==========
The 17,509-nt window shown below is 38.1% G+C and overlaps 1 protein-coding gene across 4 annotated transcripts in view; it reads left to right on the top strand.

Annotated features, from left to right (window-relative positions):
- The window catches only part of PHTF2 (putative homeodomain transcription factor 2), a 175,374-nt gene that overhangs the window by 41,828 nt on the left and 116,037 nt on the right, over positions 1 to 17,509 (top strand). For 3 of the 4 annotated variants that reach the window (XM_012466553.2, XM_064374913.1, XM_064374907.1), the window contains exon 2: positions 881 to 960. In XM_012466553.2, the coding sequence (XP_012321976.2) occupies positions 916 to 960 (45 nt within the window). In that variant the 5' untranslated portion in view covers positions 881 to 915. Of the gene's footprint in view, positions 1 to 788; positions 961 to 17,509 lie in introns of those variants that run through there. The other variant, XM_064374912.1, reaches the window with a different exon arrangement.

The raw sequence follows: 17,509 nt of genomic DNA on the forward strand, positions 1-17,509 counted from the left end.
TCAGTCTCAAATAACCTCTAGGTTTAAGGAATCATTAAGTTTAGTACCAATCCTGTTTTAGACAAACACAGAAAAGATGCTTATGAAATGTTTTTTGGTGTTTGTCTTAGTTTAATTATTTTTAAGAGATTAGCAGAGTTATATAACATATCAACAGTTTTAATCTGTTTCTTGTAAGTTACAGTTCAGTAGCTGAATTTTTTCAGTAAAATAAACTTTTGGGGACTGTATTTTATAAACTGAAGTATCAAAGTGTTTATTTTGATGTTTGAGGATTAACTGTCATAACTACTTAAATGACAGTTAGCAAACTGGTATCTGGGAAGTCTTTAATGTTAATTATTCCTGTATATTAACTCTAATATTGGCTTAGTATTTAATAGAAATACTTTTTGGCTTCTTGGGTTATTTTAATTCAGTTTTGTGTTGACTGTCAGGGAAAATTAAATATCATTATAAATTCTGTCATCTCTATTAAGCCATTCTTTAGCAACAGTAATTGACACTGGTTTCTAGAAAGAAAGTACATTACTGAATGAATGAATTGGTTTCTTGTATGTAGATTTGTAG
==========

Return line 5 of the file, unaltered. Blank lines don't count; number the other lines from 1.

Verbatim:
TCAGTCTCAAATAACCTCTAGGTTTAAGGAATCATTAAGTTTAGTACCAATCCTGTTTTAGACAAACACAGAAAAGATGCTTATGAAATGTTTTTTGGTGTTTGTCTTAGTTTAATTATTTTTAAGAGATTAGCAGAGTTATATAACATATCAACAGTTTTAATCTGTTTCTTGTAAGTTACAGTTCAGTAGCTGAATTTTTTCAGTAAAATAAACTTTTGGGGACTGTATTTTATAAACTGAAGTATCAAAGTGTTTATTTTGATGTTTGAGGATTAACTGTCATAACTACTTAAATGACAGTTAGCAAACTGGTATCTGGGAAGTCTTTAATGTTAATTATTCCTGTATATTAACTCTAATATTGGCTTAGTATTTAATAGAAATACTTTTTGGCTTCTTGGGTTATTTTAATTCAGTTTTGTGTTGACTGTCAGGGAAAATTAAATATCATTATAAATTCTGTCATCTCTATTAAGCCATTCTTTAGCAACAGTAATTGACACTGGTTTCTAGAAAGAAAGTACATTACTGAATGAATGAATTGGTTTCTTGTATGTAGATTTGTAG